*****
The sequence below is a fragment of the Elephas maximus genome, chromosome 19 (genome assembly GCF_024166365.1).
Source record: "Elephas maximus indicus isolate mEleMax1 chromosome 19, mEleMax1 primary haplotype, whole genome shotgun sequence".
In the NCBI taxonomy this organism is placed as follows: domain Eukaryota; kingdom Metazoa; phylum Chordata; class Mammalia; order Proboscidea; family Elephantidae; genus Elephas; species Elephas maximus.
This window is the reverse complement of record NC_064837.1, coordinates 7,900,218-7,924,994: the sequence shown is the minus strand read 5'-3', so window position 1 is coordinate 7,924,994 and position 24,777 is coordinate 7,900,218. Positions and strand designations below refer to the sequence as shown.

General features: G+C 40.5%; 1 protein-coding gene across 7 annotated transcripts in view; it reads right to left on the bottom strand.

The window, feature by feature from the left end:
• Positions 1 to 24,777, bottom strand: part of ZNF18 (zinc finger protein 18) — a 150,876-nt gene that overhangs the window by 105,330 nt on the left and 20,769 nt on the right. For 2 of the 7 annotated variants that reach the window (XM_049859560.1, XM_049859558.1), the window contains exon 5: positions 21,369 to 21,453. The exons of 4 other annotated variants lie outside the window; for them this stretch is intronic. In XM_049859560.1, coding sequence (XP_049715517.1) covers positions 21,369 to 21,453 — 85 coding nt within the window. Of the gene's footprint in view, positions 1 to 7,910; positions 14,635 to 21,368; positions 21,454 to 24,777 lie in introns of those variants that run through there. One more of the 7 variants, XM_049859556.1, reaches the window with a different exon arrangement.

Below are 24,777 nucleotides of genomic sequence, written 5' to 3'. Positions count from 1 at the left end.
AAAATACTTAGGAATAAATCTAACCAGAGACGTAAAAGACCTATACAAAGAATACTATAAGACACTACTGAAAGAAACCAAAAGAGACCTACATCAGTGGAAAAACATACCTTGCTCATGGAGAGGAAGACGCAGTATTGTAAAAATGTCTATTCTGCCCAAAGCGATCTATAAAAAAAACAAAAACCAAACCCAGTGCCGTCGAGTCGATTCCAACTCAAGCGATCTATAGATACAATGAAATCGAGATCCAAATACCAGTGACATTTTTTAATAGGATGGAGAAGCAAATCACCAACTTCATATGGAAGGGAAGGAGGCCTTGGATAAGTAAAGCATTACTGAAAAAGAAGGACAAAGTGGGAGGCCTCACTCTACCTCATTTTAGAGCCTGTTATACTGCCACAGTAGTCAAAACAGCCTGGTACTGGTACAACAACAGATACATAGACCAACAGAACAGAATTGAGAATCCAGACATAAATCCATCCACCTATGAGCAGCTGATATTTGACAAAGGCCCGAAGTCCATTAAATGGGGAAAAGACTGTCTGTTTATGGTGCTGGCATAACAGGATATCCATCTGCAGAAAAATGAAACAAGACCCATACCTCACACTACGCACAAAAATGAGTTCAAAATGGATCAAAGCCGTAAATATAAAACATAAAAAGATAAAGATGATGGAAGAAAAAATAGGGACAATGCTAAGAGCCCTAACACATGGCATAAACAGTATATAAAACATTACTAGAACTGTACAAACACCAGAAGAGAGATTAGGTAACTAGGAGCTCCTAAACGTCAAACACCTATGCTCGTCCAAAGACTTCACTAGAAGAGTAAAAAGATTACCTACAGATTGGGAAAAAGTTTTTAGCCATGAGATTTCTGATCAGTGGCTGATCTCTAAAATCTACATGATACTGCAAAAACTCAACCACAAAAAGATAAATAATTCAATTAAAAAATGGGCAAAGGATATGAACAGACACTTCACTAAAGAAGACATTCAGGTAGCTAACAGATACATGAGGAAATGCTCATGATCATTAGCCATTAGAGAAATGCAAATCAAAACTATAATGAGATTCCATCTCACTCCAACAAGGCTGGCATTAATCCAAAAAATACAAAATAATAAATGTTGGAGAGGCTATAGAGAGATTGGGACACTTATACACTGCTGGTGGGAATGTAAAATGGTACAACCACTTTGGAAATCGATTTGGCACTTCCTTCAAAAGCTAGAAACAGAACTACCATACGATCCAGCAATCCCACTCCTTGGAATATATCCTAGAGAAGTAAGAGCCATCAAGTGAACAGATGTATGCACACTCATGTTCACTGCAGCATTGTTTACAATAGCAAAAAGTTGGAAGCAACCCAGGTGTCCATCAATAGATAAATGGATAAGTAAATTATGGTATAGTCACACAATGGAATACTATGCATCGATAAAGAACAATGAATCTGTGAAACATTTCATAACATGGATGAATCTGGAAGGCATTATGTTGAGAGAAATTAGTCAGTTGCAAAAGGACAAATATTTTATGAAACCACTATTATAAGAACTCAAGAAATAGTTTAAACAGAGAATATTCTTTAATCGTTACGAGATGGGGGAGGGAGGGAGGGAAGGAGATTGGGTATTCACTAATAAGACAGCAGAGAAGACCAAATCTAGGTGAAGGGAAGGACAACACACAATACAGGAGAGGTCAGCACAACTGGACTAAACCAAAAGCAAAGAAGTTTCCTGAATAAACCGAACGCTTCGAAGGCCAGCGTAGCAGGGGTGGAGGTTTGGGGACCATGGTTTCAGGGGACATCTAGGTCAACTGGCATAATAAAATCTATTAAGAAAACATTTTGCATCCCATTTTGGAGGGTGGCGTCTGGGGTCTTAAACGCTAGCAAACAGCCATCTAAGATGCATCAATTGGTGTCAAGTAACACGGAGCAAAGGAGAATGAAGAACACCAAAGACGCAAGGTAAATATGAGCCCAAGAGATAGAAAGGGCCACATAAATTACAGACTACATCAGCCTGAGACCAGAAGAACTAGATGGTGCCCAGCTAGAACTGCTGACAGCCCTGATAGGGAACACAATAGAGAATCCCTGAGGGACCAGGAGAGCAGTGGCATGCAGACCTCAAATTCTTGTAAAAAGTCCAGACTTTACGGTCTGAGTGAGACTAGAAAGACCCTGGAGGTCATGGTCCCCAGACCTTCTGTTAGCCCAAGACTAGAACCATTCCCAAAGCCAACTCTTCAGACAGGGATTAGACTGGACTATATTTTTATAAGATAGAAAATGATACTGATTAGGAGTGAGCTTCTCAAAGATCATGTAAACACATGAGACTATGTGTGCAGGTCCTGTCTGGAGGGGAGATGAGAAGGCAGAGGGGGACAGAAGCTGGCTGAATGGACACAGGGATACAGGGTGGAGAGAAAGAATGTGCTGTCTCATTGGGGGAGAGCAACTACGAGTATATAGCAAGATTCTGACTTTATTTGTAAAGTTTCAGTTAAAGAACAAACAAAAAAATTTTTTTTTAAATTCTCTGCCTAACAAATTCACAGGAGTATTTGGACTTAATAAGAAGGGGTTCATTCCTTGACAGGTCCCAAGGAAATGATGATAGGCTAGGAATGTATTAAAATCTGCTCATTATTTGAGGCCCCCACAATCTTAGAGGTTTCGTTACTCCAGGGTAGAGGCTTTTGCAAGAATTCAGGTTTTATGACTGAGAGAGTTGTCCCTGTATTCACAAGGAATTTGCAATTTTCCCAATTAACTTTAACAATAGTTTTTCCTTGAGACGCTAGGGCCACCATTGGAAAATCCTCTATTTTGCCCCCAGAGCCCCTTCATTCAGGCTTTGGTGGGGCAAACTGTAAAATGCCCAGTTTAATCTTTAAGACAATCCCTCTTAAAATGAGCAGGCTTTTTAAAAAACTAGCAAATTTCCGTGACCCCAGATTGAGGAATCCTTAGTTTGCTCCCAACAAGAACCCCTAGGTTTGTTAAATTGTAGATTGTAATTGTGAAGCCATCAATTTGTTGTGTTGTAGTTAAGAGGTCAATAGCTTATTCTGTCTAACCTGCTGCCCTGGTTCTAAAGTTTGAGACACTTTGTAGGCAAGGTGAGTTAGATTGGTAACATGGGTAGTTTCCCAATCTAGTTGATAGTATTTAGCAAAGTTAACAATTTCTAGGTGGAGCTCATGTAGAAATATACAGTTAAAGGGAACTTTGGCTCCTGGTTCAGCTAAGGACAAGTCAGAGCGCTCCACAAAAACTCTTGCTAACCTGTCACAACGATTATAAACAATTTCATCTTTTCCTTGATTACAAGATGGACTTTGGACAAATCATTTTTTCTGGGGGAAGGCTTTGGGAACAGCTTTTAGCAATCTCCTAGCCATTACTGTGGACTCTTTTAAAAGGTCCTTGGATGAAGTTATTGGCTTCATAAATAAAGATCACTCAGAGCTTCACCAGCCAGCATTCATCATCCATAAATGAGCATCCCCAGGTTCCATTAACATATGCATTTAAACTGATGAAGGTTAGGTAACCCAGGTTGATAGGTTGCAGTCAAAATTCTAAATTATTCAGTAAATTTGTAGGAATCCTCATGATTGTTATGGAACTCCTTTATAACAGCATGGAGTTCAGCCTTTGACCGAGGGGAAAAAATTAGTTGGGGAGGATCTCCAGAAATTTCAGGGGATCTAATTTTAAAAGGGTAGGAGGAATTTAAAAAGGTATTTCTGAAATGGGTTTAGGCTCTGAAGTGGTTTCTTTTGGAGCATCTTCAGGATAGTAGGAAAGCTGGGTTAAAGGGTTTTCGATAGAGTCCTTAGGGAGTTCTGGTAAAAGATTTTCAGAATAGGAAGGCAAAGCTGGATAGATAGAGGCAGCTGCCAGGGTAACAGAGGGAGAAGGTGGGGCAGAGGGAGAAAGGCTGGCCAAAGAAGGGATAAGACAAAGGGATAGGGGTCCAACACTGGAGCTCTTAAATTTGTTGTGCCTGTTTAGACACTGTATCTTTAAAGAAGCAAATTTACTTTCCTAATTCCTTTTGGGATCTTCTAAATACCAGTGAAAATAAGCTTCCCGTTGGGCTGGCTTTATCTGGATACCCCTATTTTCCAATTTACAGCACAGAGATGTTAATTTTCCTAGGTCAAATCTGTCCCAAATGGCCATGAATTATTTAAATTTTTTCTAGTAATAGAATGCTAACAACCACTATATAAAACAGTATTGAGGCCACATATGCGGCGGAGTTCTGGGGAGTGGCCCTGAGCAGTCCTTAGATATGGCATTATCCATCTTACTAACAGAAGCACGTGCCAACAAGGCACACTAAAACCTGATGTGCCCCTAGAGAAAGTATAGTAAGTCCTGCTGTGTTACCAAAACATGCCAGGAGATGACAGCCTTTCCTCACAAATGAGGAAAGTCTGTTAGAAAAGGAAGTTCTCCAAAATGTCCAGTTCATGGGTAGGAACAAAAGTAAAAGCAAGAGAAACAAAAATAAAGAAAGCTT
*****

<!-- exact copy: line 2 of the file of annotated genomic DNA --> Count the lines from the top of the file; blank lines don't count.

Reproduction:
Source record: "Elephas maximus indicus isolate mEleMax1 chromosome 19, mEleMax1 primary haplotype, whole genome shotgun sequence".